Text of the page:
I would not wish to push the point too far at this time. Some might say that, in such instances, the work in question is simply sponsored by the diocese. But it might be good to keep certain options open, in case there should arise other situations that call for a slight adjustment in our traditional way of thinking.

Keeping in mind this possible exception, we can nevertheless operate under the presumption that, indeed, a work must have a canonical sponsor to be considered as fully within the ambit of the church's mission.

In general, religious institutes (or such component parts as provinces, regions, sectors, and so forth) have been identified among the principal sponsors of apostolic works. At times, though, the work did not have an existence distinct from the local community to which it was related, or at least distinct from the province or the institute itself. The work did not have separate canonical recognition. On many occasions, it has been very difficult to determine which came first — the work or the community that operated it. However, because a local house that has been canonically established, and not simply constituted, is a juridic person, that house too could be the canonical sponsor of a given apostolic undertaking. The Code of Canon Law provides that every local community must be constituted (canon 608). Among these communities, some are more stable and are also canonically established, with their own juridic personality (canon 609).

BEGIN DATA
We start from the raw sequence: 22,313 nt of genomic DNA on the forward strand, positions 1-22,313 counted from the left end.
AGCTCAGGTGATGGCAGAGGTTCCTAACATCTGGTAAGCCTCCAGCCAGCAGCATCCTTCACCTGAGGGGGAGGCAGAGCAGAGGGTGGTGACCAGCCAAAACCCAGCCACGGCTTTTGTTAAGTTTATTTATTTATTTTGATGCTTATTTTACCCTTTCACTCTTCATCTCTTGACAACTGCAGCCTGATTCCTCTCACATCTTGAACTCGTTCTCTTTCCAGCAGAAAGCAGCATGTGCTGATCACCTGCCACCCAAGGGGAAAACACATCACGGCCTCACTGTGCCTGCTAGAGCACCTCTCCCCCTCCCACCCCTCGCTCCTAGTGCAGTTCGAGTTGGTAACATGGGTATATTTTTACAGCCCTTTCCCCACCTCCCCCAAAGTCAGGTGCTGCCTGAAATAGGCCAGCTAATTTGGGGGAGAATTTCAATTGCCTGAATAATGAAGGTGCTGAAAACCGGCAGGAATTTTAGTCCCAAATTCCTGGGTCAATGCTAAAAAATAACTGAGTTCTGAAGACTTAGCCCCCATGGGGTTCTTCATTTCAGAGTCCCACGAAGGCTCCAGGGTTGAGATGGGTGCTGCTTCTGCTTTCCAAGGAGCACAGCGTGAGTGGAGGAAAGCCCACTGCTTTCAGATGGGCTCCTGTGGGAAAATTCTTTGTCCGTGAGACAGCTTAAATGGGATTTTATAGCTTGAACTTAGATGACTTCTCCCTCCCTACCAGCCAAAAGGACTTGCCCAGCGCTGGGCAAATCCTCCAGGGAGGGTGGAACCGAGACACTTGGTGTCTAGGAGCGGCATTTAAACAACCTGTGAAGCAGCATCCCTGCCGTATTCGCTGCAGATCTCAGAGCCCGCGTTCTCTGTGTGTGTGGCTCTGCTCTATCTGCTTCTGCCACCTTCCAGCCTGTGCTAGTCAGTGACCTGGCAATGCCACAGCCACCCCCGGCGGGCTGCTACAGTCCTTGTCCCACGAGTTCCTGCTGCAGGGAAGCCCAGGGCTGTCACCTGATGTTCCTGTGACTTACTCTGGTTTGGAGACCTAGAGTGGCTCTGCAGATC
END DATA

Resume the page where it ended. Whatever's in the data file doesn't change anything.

Lately, new entities established specifically for sponsorship purposes have been recognized either by bishops or by the Holy See. These entities, usually known as "public juridic persons" (but sometimes also called "foundations") assume the sponsorship responsibilities previously assumed by a religious institute (or one of its parts) or a diocese. In some instances, these entities also assume all the ownership and property rights previously held by the original institute or diocese. The documents of foundation would determine whether such is indeed the case.

As various theological and historical studies have shown, the term "sponsorship" is relatively new in church circles. It was originally given wide circulation as part of a threefold approach to health care works: ownership, sponsorship, and control. Over time, the distinctions among these three dimensions have become more and more blurred. For instance, we can have sponsorship with or without ownership; ownership with or without control, or with very little control; and control with various forms of sponsorship.


Copyright © 2007 by the Catholic Health Association of the United States
For reprint permission, contact Betty Crosby or call (314) 253-3477.

Does Canon Law Speak of Sponsorship of Catholic Works

Copyright © 2007 by the Catholic Health Association of the United States

For reprint permission, contact Betty Crosby or call (314) 253-3490.